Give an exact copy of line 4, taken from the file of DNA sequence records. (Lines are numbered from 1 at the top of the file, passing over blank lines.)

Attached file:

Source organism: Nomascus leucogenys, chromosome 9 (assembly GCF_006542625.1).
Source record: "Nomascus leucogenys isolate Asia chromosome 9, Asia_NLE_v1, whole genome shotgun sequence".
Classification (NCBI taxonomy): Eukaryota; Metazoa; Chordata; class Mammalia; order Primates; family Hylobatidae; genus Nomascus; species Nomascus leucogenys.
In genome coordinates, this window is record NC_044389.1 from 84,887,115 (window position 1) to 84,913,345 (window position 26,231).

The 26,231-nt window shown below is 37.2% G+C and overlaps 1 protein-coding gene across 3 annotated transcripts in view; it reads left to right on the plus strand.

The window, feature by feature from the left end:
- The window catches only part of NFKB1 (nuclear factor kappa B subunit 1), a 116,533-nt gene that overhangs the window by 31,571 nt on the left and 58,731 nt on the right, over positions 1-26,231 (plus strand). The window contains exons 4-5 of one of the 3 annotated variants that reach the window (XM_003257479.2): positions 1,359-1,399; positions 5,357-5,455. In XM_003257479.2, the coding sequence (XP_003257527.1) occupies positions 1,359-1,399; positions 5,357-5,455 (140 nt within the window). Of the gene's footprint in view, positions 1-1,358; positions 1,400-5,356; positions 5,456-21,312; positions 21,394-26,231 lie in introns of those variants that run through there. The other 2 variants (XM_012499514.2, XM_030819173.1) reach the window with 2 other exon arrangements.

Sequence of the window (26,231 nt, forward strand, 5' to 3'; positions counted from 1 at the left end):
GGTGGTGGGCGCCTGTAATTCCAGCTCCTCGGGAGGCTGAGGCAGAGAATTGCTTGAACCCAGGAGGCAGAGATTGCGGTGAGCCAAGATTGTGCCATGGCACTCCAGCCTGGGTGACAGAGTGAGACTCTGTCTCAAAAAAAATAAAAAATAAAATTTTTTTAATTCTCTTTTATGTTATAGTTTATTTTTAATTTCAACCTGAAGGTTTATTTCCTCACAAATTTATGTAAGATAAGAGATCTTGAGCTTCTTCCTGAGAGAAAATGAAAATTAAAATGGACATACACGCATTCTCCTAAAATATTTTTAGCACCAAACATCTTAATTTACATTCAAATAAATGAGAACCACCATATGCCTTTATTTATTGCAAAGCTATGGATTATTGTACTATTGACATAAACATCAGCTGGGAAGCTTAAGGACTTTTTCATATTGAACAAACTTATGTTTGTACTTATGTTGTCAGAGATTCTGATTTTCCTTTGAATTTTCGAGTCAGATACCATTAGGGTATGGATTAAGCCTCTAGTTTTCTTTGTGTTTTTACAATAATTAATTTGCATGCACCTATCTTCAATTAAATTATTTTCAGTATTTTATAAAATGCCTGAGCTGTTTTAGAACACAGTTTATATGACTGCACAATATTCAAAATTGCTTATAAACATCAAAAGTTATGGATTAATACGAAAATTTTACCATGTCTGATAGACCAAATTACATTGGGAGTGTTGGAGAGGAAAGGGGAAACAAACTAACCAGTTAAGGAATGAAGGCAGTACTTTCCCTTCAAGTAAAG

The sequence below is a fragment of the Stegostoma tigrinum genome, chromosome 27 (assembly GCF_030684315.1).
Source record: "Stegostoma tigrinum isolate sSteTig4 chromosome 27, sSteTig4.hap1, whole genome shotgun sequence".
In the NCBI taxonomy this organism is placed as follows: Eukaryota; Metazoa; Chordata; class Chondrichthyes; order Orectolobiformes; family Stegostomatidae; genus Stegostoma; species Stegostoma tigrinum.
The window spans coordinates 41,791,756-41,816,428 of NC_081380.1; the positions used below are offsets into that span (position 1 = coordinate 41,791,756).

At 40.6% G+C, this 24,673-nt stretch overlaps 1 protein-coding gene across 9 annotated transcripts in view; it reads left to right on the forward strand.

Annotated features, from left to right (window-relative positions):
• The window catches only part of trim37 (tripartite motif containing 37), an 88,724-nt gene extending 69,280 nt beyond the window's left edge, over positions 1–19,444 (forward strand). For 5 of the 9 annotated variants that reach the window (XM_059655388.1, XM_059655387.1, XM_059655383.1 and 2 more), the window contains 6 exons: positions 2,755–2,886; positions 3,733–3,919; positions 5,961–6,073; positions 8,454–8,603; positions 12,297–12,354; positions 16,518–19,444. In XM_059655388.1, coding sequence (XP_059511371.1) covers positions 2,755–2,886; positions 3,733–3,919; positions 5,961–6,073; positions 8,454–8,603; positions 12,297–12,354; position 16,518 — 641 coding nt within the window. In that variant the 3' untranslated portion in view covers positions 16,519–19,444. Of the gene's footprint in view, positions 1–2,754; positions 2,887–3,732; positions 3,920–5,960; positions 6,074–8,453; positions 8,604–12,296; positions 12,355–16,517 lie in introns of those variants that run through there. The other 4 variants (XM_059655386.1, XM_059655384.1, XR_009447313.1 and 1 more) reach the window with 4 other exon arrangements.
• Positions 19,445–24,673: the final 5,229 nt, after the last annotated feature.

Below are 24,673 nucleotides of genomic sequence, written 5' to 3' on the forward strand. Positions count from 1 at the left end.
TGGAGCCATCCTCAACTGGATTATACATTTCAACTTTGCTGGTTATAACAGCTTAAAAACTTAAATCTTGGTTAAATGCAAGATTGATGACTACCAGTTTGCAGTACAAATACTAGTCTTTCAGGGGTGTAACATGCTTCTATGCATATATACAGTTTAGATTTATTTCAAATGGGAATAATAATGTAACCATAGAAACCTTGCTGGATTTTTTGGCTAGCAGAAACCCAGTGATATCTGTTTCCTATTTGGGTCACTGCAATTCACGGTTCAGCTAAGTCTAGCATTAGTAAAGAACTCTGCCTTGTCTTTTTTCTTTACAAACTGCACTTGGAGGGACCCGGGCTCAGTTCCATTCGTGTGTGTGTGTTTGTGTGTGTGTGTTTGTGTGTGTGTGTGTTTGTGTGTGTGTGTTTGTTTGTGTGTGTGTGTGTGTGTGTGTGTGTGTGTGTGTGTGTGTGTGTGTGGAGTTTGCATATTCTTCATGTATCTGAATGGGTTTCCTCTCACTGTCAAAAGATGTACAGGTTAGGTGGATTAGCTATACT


In genome coordinates, this window is record NC_044389.1 from 84,887,115 (window position 1) to 84,913,345 (window position 26,231).